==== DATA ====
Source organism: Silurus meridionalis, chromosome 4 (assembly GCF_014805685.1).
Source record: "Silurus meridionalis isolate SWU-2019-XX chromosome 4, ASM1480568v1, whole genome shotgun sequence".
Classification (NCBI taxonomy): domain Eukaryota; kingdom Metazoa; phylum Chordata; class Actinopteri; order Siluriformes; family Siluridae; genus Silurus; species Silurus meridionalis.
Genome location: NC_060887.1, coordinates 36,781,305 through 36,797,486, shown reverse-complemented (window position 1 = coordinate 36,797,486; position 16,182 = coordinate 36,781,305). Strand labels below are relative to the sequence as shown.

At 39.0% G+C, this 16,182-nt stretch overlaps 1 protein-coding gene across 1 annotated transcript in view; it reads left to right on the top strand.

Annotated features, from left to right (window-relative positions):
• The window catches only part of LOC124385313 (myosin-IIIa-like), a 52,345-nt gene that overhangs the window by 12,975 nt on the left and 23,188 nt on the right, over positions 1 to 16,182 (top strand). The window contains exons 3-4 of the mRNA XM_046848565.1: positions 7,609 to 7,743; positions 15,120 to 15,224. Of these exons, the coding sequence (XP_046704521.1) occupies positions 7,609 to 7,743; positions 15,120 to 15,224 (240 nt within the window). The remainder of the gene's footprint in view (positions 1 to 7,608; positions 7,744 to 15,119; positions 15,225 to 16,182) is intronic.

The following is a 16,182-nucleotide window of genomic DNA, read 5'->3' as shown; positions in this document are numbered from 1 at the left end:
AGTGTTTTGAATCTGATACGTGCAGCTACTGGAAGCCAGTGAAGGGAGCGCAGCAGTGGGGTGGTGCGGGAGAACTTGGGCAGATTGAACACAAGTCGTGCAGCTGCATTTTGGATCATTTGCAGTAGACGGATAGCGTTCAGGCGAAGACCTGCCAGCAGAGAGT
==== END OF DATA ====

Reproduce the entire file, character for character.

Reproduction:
Source organism: Silurus meridionalis, chromosome 4 (assembly GCF_014805685.1).
Source record: "Silurus meridionalis isolate SWU-2019-XX chromosome 4, ASM1480568v1, whole genome shotgun sequence".
Classification (NCBI taxonomy): domain Eukaryota; kingdom Metazoa; phylum Chordata; class Actinopteri; order Siluriformes; family Siluridae; genus Silurus; species Silurus meridionalis.
Genome location: NC_060887.1, coordinates 36,781,305 through 36,797,486, shown reverse-complemented (window position 1 = coordinate 36,797,486; position 16,182 = coordinate 36,781,305). Strand labels below are relative to the sequence as shown.

At 39.0% G+C, this 16,182-nt stretch overlaps 1 protein-coding gene across 1 annotated transcript in view; it reads left to right on the top strand.

Annotated features, from left to right (window-relative positions):
• The window catches only part of LOC124385313 (myosin-IIIa-like), a 52,345-nt gene that overhangs the window by 12,975 nt on the left and 23,188 nt on the right, over positions 1 to 16,182 (top strand). The window contains exons 3-4 of the mRNA XM_046848565.1: positions 7,609 to 7,743; positions 15,120 to 15,224. Of these exons, the coding sequence (XP_046704521.1) occupies positions 7,609 to 7,743; positions 15,120 to 15,224 (240 nt within the window). The remainder of the gene's footprint in view (positions 1 to 7,608; positions 7,744 to 15,119; positions 15,225 to 16,182) is intronic.

The following is a 16,182-nucleotide window of genomic DNA, read 5'->3' as shown; positions in this document are numbered from 1 at the left end:
AGTGTTTTGAATCTGATACGTGCAGCTACTGGAAGCCAGTGAAGGGAGCGCAGCAGTGGGGTGGTGCGGGAGAACTTGGGCAGATTGAACACAAGTCGTGCAGCTGCATTTTGGATCATTTGCAGTAGACGGATAGCGTTCAGGCGAAGACCTGCCAGCAGAGAGT